For a vegetarian stuffing, simply skip the meat—if you’d like, go with brown umami-rich mushrooms, which will act as a savory backbone, and add a little extra fat in the form of oil or melted butter (or brown butter or toasted sesame oil, etc.).
Add in aromatics
Next, harness that flavorful fat to soften your aromatics. We consider 2 yellow onions and 4 stalks celery, all finely chopped, to be the nonnegotiable veggies. Additional ingredients—like diced leeks, red onion, scallions, chives, or shallots; chopped ginger and garlic; strips of hardy greens like kale or Swiss chard; finely chopped fennel, fresh parsley—are bonuses.
Whatever you choose, season the aromatics with kosher salt and freshly ground black pepper (as well as any additional seasonings, like crushed red pepper flakes, ground cumin, smoked paprika, or dried herbs) and sauté over medium heat, stirring often, until the onions are softened and starting to caramelize around the edges, 10–12 minutes. Scrape aromatics into bowl with bread mixture.
Return skillet to medium heat and pour in a deglazing liquid to dislodge any browned bits—a.k.a. flavor bombs—stuck to the bottom of the skillet. For brightness, choose something acidic, like vinegar (such as apple cider, sherry, or red wine) or dry white wine. Or use dry sherry or vermouth for a nutty, herbal kick. Use apple cider for sweetness, or keep it simple and use stock to keep it mellow and savory. Pour about ½ cup of your chosen liquid and cook, scraping the bottom of the skillet, until it’s reduced by half. Add 1 stick butter, cut into pieces; cook, stirring, until butter has melted, then drizzle over bread mixture.
This is when you go for add-ins that don’t need to be cooked on their own first. These ingredients add textural contrasts and bold flavor and afford you the opportunity to get creative. Consider toasted nuts and seeds (toasted pecans, hazelnuts, pistachios, pepitas), dried fruit (like cranberries, tart cherries, or dates), fresh herbs (cilantro, parsley, tarragon, dill), sliced fresh chiles, sliced sun-dried tomatoes or Calabrian chiles, fresh rosemary, fresh thyme, or fresh sage, roasted vegetables like squash or brussels sprouts, fresh or smoked oysters, or even grated cheese.
Bind it and pack it up
Whisk 2 large eggs with 2 cups stock. This could be turkey stock, low-sodium chicken broth, or vegetable broth—whatever you pick, taste it first and make sure it’s seasoned to your liking. Often, the reason for bland stuffing is bland stock.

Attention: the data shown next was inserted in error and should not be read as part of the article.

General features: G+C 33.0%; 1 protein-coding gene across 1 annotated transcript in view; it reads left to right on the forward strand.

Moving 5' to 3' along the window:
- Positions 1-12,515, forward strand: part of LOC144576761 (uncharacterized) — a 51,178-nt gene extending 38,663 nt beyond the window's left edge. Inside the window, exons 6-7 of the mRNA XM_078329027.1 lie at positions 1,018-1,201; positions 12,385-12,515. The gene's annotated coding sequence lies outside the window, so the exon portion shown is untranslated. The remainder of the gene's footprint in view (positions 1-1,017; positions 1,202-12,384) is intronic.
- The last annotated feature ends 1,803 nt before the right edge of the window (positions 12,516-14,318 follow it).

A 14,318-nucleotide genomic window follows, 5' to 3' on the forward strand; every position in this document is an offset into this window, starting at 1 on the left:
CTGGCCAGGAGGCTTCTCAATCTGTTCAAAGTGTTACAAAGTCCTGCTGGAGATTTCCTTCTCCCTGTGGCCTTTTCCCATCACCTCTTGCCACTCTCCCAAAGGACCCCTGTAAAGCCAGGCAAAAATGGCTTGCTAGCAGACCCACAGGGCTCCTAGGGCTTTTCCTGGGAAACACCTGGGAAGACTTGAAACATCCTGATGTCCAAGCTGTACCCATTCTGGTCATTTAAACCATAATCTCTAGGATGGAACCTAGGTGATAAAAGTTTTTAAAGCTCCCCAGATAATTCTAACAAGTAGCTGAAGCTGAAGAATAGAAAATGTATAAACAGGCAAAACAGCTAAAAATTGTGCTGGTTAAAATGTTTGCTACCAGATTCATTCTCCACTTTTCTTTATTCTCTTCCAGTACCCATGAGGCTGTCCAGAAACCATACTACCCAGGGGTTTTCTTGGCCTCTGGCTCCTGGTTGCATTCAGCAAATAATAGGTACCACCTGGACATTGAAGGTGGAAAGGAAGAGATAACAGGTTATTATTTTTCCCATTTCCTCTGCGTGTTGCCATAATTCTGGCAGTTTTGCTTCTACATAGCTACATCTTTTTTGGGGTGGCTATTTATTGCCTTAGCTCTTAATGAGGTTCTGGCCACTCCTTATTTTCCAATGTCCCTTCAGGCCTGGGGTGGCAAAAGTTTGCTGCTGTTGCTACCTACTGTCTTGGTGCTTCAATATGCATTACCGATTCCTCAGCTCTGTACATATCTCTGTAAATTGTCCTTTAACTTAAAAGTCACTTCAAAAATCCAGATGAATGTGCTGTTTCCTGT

The butter, eggs, and stock add the moisture and protein that binds the bread, transforming what would otherwise be glorified, disparate croutons into luxurious stuffing with a rich, custardy interior and a crunchy top and bottom. Replace a portion of the stock with half-and-half for an even richer final product. Add the egg mixture to the bread, season with salt and pepper, and toss until combined, adding more stock ¼-cupful at a time as needed to ensure bread is fully hydrated.
Transfer stuffing to your prepared baking dish and dot with 4 Tbsp. unsalted butter, cut into small pieces (this additional butter is crispy crust insurance!). Cover with foil, buttered side down, crimping edges to seal. Bake until a paring knife inserted into the center comes out hot, 30–35 minutes. Remove foil and increase oven temperature to 450°. Bake until top is well browned (take it one step past golden brown for maximum flavor and crustiness), 20–25 minutes. Let sit 10 minutes before serving.
Write it down
That’s it! You have a stuffing to call your own, which makes it the best stuffing, by default. The only problem with a recipe that’s so open to customization? The next time the holiday season rolls around, you might not remember what worked well. Jot down any flavor combinations you loved: A celery-heavy stuffing with rye bread and kielbasa? A brown butter ciabatta stuffing with leeks, shiitakes, and rosemary? That way, you can recreate it for your next Thanksgiving dinner.
Or, just rejoice in tomorrow’s leftovers, knowing that there are an infinite number of new recipes and stuffing possibilities in your future.